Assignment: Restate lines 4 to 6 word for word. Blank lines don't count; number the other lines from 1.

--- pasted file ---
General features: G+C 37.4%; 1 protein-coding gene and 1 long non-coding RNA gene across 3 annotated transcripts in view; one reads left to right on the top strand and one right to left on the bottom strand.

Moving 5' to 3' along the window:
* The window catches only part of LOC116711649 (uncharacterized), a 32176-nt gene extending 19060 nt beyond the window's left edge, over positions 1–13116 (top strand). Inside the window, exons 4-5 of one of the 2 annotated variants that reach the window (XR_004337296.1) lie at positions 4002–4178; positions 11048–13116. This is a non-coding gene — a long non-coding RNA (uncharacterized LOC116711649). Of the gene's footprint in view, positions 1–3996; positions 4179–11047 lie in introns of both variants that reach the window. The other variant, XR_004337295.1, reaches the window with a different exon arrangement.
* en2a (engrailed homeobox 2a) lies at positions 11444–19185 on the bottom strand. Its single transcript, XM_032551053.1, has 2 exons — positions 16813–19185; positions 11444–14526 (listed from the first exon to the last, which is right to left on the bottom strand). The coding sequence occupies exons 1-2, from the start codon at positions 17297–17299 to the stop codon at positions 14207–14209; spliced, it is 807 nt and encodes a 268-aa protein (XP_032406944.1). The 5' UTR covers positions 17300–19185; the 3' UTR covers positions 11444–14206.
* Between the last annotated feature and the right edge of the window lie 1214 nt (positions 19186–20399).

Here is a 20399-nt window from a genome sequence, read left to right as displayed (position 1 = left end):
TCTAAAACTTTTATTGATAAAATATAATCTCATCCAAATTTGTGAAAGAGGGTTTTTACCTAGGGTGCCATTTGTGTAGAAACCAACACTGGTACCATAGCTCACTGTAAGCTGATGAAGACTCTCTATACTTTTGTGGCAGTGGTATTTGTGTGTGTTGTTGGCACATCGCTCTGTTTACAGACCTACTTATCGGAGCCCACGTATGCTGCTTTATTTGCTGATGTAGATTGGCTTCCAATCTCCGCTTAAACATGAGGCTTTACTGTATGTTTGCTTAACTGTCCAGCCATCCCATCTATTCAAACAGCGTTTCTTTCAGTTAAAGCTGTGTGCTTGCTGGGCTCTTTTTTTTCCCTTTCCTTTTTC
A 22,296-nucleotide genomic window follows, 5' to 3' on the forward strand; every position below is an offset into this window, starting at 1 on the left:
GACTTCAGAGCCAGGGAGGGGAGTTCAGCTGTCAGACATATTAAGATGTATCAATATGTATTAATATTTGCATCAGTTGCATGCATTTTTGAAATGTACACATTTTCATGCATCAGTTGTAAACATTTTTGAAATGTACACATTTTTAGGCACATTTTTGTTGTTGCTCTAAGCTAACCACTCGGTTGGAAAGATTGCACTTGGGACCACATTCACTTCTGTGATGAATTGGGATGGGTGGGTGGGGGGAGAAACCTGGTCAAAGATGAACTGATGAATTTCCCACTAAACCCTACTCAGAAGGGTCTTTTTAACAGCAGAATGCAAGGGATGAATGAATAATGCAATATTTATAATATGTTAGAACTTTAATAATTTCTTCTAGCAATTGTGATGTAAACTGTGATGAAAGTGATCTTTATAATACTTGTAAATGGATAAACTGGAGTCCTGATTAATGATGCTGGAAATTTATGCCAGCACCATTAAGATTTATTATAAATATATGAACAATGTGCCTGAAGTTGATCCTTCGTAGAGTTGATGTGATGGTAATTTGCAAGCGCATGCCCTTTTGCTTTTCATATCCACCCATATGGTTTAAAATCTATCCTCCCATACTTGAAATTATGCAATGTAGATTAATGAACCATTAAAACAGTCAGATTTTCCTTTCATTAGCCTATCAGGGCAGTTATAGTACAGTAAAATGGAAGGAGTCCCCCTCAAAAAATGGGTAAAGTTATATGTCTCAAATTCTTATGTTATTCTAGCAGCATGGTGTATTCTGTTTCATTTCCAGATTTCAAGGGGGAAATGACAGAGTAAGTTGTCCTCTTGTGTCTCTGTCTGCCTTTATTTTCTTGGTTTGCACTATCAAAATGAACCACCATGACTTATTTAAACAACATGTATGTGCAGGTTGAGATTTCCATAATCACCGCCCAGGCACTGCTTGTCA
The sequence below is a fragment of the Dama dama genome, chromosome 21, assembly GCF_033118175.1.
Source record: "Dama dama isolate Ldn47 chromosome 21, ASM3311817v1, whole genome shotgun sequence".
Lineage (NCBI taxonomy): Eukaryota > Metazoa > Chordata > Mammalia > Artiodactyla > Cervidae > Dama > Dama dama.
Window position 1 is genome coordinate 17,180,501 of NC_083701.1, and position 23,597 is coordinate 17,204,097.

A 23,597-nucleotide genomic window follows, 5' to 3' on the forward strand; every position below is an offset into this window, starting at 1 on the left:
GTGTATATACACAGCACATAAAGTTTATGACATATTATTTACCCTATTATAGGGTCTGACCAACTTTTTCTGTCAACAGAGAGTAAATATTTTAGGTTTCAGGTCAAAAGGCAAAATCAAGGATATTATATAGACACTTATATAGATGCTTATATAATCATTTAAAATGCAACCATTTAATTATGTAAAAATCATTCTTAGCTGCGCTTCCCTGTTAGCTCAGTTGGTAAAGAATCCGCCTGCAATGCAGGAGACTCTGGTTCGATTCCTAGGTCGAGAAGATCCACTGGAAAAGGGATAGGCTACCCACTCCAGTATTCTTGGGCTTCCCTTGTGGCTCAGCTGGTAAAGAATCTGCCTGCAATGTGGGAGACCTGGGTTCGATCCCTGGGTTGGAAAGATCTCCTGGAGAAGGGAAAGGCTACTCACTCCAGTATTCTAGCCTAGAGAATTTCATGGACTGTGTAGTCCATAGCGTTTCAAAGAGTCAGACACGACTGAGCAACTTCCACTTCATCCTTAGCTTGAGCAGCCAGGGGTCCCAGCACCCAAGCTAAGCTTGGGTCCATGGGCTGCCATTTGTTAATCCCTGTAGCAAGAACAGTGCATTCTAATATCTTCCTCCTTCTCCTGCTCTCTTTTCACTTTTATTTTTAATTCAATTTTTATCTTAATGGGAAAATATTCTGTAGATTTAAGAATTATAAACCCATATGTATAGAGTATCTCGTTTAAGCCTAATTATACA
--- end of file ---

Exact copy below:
* en2a (engrailed homeobox 2a) lies at positions 11444–19185 on the bottom strand. Its single transcript, XM_032551053.1, has 2 exons — positions 16813–19185; positions 11444–14526 (listed from the first exon to the last, which is right to left on the bottom strand). The coding sequence occupies exons 1-2, from the start codon at positions 17297–17299 to the stop codon at positions 14207–14209; spliced, it is 807 nt and encodes a 268-aa protein (XP_032406944.1). The 5' UTR covers positions 17300–19185; the 3' UTR covers positions 11444–14206.
* Between the last annotated feature and the right edge of the window lie 1214 nt (positions 19186–20399).

Here is a 20399-nt window from a genome sequence, read left to right as displayed (position 1 = left end):